After a three-hour long journey, a Soyuz capsule carrying astronauts Tim Peake, Tim Kopra and Yuri Malenchenko landed right on target in the Kazakhastan steppe on Saturday, the European Space Agency (ESA) confirmed.
"Best ride I've been on ever," said Peake, who is the first Briton to go to the International Space Station (ISS). "It's just been fantastic from start to finish."
Mission control Houston called it a "bull's-eye landing," despite the capsule coming in on its side instead of an upright position.
Everything was "executed in flawless fashion," mission control said.
Within minutes of being extracted from the Soyuz capsule the search-and-rescue team took the vitals of all three astronauts and carried them in chairs to tents. They will undergo further medical tests as they acclimate and get their "land legs back."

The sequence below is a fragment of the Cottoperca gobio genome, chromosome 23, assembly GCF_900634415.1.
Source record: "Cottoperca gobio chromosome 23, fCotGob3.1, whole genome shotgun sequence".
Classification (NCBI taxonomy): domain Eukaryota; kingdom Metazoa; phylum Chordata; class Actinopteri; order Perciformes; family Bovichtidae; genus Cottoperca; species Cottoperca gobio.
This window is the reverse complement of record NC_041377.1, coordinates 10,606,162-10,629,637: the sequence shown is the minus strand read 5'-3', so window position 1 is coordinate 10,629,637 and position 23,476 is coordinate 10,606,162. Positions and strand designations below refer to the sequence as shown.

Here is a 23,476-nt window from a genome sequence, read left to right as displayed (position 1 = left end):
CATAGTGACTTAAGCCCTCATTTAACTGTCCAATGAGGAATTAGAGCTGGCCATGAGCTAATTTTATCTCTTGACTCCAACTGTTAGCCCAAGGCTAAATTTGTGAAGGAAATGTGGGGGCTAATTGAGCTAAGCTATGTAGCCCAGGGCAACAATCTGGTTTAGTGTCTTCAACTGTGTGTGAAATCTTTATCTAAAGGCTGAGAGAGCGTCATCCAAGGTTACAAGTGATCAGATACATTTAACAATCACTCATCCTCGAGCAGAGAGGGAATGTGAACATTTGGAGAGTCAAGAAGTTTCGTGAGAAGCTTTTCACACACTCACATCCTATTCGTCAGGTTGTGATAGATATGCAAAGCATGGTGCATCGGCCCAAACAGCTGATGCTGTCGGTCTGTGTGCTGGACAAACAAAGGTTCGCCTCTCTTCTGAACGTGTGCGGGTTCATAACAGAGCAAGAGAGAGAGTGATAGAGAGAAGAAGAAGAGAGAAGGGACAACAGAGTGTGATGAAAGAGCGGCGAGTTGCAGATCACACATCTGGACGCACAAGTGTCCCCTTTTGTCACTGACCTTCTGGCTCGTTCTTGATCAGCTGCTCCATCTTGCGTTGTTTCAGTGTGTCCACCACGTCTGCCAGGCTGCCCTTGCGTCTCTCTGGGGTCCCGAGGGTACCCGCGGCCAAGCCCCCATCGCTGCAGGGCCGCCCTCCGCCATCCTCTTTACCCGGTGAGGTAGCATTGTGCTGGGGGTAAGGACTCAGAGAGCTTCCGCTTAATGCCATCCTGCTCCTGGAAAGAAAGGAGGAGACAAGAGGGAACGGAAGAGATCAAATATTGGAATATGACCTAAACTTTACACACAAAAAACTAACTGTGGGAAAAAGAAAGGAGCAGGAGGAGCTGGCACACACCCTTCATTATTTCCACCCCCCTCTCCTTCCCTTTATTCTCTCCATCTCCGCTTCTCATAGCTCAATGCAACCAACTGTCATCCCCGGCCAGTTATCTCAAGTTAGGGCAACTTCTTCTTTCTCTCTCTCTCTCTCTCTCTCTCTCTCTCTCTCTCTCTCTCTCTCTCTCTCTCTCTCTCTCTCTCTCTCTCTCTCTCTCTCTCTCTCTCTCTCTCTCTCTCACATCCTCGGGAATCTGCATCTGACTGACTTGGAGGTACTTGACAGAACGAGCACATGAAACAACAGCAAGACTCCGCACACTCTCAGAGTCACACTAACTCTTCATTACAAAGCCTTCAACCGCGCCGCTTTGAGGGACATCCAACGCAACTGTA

The three - Expedition 47 commander Kopra of NASA, flight engineer Peake of the ESA and Soyuz commander Malenchenko of Russian space agency Roscosmos - spent six months on the ISS.
Peake, 43, a former helicopter pilot, was the first Briton on board the orbiting outpost. He was accompanied by American Kopra, 52, and Russian Malenchenko, 53.
Before leaving his orbiting home, Peake tweeted: "Time to put on some weight! What an incredible journey it has been – thank you for following & see you back on Earth!"
The three astronauts blasted off from the Baikonur Cosmodrome in Kazakhstan in December.
While aboard the ISS, the crew ran experiments and tested new technologies that could potentially be used for future human exploration missions.
In April, Peake successfully ran a marathon in space, 400 kilometres above the London marathon taking place at the same time. He used a specially adapted running machine to take part in the 42-kilometre run from the ISS.
NASA astronaut Kate Rubins, Russian cosmonaut Anatoly Ivanishin and Takuya Onishi of the Japan Aerospace Exploration Agency, who are scheduled to launch on July 6 from Baikonur, Kazakhstan, to replace the crew on the ISS.